McCormick said in an interview with the Tribune that The Policy Project is different from lobbyists because of their focus on implementing change. 

“We know we're not truly successful unless we implement something in a successful way so that it actually does, at the end of the day, change lives,” McCormick said. “… I think because our natural interests, we're not really beholden to anyone. We are beholden to our duty to help people become better and to create a more equitable society.”

The first project they launched, The Period Project, focuses on ending "period poverty" by providing universal access to menstrual products in schools, workplaces, and public spaces. This campaign seeks to destigmatize menstruation and ensure that period products are readily available, much like essential items such as toilet paper.

Utah became the first state in the U.S. to offer free period products in all state-owned buildings, thanks to a collaborative effort with state officials and advocates. The project also advocates for companies to provide period products to their employees and patrons, extending its reach globally through international partnerships. Through these initiatives, The Period Project aims to address the challenges faced by school-age girls and ensure that students have the resources needed to maintain their dignity, access education, and succeed academically.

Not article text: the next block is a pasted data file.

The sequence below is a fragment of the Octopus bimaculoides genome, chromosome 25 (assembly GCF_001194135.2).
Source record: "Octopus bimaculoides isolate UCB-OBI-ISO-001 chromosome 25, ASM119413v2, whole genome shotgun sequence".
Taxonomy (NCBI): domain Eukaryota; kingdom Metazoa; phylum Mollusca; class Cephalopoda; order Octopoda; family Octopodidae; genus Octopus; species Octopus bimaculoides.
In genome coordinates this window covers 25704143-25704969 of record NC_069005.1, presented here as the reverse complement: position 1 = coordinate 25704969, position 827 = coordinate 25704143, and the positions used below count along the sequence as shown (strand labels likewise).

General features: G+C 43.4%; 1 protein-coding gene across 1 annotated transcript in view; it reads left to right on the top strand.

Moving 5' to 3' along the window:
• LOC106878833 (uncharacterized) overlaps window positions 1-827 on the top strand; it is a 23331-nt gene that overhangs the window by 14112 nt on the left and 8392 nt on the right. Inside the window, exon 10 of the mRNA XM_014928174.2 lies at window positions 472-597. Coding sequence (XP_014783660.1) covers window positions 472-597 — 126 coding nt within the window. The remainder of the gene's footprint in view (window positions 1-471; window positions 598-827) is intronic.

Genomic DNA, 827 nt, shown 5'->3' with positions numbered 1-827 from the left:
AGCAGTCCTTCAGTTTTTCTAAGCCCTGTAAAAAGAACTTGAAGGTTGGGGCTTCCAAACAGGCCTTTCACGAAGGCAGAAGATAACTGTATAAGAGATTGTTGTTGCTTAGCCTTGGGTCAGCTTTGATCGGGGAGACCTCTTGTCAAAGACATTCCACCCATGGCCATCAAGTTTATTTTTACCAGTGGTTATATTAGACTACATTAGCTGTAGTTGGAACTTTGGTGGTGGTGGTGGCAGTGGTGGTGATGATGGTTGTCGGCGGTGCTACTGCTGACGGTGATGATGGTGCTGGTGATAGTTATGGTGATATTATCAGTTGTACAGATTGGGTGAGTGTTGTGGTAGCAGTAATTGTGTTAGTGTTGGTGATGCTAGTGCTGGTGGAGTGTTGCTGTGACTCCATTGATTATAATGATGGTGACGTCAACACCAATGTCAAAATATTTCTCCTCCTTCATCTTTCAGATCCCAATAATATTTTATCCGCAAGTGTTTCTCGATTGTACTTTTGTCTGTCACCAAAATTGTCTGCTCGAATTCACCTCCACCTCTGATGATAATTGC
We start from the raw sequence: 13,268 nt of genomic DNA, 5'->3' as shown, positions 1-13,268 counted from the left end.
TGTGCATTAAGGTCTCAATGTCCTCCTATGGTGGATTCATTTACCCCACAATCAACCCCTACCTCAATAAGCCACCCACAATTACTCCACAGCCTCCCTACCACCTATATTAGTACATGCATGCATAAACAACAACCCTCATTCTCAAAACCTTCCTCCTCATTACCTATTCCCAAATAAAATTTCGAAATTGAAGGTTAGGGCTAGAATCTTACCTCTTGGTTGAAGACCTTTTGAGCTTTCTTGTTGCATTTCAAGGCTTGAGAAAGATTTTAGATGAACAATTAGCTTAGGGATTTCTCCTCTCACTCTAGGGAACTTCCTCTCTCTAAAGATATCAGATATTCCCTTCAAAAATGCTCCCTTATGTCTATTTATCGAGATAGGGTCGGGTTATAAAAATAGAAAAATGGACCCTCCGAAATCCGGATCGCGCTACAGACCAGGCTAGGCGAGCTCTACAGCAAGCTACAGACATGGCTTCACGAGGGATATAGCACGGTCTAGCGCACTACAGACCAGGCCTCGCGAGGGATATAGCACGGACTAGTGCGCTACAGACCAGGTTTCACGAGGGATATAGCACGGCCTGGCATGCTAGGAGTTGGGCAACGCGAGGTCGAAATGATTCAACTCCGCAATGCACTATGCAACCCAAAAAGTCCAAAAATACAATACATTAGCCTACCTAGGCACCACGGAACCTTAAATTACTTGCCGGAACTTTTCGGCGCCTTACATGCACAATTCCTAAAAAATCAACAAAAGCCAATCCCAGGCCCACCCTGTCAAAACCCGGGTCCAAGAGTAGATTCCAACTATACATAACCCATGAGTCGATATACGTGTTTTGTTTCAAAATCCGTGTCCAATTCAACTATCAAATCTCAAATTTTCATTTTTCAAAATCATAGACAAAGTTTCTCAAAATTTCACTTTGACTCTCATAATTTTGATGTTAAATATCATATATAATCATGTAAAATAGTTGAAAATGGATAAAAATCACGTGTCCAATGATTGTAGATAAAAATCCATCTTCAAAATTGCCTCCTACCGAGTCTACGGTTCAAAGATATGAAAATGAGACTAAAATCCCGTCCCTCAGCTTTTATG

The Period Project led the effort to pass House Bill 162 “Period Products in Schools” unanimously by the Utah legislature in March 2022. “This bill requires all public and charter schools in the state to provide period products in girls and unisex restrooms within all school facilities,” The Policy Project website reads.